That evening, my best friend called to say that, due to peer pressure, she couldn’t see Mark while he was back in the UK, because he’d been in Northern Italy and was Public Enemy Number 1. I explained that we were up a mountain at 1,800m and a full county-and-a-half away from the virus outbreak in Lombardy. I relayed that in its entire 1,200 square miles, the Aosta valley had zero confirmed Covid-19 cases. But the UK media circus had begun. Emotive stories of a Chinese zombie, flesh-eating virus were whipping the British public into a hysteria of panic buying and the unfathomable stock piling of toilet rolls.
I completely understood that she had been put in an impossible situation, but I could not help feeling upset, alone and abandoned. I sought solace in a bracing nip of single malt.
Tuesday: Paris – Brussels – Rotterdam
Six minutes past midnight – I got a call from Paris.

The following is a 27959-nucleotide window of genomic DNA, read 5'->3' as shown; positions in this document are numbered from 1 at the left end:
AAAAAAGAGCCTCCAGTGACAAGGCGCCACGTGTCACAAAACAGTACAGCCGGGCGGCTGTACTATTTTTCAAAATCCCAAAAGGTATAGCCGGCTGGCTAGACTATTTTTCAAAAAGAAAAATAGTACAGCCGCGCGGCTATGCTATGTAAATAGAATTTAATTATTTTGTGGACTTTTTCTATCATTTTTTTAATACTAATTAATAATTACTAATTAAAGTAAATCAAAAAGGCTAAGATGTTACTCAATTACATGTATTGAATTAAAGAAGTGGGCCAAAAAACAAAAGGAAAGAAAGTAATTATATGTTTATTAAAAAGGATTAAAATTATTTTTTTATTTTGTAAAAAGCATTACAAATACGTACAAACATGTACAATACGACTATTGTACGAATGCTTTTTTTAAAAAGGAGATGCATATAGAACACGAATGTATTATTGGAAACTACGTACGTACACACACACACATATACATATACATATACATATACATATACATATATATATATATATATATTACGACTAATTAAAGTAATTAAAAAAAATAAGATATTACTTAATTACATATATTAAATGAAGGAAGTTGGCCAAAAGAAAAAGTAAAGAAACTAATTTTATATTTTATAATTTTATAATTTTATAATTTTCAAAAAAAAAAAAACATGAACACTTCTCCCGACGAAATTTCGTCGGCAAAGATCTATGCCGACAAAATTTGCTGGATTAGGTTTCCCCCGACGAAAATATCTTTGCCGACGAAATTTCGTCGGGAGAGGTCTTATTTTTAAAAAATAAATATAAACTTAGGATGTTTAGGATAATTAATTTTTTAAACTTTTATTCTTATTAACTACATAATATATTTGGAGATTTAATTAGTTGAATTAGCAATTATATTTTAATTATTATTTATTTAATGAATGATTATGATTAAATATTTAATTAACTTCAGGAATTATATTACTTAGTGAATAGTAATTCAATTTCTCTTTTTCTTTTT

Mark had finally arrived at Gare de Lyon. This is my favourite Parisian station, because I like to think it’s named after Richard I. (It always pleases me to refer to the Coeur de Lyon as ‘Gare de Lyon!’)
Having missed his train connection, an internet search confirmed that Mark’s best hope of making the C-Day II rendezvous was a coach from Paris via Brussels to Rotterdam. It involved a nocturnal Parisian city crossing to the bus station, so I immediately launched into a frenzy of dread that he would be attacked by a knife-wielding robber. When I voiced my concerns as to whether he made it to Caroline the following morning, she did remind me,
“How tall is Mark?”
“Exactly. It would need to be a brave robber…”
It was lovely to hear Mark’s voice. He assured me that he would catch up with lost sleep on the overnight bus to Brussels. I kept to myself the secondary worry, about him taking command of a 24T truck while sleep-deprived, following his transportation ordeal.